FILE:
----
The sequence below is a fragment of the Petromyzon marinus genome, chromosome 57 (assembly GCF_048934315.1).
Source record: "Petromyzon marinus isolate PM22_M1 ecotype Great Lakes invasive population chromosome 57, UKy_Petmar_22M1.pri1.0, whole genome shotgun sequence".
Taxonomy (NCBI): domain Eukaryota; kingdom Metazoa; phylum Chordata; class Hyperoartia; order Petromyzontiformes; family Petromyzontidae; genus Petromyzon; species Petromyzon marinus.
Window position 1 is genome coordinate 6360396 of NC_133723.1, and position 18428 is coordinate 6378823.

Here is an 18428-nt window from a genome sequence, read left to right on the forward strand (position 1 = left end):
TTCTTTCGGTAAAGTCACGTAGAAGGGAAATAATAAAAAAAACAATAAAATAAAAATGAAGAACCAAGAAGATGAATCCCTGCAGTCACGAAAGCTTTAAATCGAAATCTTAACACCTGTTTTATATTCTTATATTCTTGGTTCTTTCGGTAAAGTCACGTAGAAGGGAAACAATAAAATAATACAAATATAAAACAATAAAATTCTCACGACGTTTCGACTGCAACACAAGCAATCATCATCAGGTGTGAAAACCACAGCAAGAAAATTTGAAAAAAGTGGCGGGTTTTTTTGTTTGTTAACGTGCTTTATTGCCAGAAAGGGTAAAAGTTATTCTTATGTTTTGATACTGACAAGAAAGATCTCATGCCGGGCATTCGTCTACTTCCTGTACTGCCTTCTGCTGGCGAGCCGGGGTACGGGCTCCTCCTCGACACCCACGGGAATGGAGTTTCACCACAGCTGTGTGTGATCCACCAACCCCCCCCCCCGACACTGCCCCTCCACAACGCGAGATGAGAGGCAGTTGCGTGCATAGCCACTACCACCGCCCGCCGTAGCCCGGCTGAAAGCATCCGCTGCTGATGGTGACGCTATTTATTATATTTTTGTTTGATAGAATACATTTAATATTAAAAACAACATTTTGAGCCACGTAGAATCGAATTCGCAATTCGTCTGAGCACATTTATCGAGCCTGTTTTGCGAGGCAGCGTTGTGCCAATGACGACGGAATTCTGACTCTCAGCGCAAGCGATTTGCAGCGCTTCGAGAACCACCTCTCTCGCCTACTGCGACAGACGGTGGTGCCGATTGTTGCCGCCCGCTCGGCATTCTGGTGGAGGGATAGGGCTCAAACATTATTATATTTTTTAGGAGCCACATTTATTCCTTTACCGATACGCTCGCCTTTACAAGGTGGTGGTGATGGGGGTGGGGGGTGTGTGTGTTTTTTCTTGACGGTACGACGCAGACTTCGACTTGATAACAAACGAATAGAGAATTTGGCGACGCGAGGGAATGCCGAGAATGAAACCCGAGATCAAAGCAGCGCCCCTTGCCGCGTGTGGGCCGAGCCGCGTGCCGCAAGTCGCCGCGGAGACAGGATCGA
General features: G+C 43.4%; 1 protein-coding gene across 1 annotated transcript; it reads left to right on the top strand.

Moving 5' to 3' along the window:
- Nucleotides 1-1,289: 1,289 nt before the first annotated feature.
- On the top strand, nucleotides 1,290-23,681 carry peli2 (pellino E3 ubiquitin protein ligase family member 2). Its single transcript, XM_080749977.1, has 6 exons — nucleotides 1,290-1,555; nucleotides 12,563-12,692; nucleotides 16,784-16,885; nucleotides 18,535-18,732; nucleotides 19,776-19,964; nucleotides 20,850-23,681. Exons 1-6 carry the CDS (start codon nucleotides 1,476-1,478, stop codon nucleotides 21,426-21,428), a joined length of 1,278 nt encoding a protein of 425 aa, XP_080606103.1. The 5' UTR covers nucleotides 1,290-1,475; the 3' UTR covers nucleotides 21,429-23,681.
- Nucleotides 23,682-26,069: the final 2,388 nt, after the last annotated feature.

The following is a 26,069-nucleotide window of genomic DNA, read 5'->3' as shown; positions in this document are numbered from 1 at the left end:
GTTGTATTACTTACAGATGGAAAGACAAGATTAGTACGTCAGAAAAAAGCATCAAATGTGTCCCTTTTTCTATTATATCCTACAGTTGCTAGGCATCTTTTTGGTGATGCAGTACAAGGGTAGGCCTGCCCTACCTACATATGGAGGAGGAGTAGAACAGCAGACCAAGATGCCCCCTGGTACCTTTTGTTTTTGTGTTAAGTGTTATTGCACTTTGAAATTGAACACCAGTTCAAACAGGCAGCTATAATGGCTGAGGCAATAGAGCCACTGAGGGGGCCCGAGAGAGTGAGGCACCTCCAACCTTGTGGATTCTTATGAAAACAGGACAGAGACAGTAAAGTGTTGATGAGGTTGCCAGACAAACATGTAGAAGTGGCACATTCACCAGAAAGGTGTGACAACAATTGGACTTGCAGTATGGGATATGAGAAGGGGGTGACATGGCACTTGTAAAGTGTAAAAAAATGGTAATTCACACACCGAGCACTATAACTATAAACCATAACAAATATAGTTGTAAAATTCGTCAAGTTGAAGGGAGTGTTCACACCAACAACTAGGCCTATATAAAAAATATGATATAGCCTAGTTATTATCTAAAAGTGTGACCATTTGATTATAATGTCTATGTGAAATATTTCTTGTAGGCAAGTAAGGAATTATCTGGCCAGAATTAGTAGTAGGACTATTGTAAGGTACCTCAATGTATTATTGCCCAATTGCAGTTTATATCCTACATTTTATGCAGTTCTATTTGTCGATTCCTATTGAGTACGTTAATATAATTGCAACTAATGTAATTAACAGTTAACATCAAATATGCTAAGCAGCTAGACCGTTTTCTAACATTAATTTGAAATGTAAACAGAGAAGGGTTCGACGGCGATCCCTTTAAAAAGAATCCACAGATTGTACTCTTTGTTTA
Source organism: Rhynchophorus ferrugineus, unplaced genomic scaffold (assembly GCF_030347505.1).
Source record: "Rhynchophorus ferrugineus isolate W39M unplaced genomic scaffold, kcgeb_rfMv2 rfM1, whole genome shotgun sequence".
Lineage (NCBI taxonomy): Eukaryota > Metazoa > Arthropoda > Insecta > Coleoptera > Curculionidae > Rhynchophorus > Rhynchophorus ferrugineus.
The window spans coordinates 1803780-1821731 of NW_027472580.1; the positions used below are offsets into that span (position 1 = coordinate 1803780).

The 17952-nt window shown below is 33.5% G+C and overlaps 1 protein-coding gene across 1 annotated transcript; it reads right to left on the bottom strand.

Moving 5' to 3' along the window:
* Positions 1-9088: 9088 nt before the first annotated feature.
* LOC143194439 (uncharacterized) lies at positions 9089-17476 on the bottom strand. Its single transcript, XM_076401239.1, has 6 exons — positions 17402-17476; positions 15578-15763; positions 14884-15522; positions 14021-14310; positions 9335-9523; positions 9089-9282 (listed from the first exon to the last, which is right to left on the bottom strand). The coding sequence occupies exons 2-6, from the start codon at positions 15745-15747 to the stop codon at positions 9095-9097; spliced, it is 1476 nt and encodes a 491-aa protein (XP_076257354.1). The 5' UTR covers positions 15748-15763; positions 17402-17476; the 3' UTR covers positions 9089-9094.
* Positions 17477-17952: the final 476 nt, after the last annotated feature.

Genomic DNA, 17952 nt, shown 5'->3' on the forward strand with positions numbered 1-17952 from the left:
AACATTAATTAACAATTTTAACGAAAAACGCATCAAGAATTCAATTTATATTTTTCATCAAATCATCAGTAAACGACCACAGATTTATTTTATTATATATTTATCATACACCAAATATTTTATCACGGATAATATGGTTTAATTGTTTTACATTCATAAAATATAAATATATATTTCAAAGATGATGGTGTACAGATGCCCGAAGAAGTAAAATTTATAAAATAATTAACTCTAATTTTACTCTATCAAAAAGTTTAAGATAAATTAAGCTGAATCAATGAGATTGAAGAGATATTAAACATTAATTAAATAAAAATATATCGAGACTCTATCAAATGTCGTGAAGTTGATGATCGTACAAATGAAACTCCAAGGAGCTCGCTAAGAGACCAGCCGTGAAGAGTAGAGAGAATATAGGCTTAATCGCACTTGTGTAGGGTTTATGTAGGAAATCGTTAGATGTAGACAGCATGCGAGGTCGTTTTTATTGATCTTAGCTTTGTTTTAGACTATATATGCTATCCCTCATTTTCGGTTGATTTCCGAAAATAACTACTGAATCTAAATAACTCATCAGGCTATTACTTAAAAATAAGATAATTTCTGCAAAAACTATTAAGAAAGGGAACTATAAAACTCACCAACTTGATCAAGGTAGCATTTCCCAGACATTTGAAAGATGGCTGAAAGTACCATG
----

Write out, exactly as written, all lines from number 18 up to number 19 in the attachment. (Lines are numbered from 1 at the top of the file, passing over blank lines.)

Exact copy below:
The 17952-nt window shown below is 33.5% G+C and overlaps 1 protein-coding gene across 1 annotated transcript; it reads right to left on the bottom strand.

Moving 5' to 3' along the window: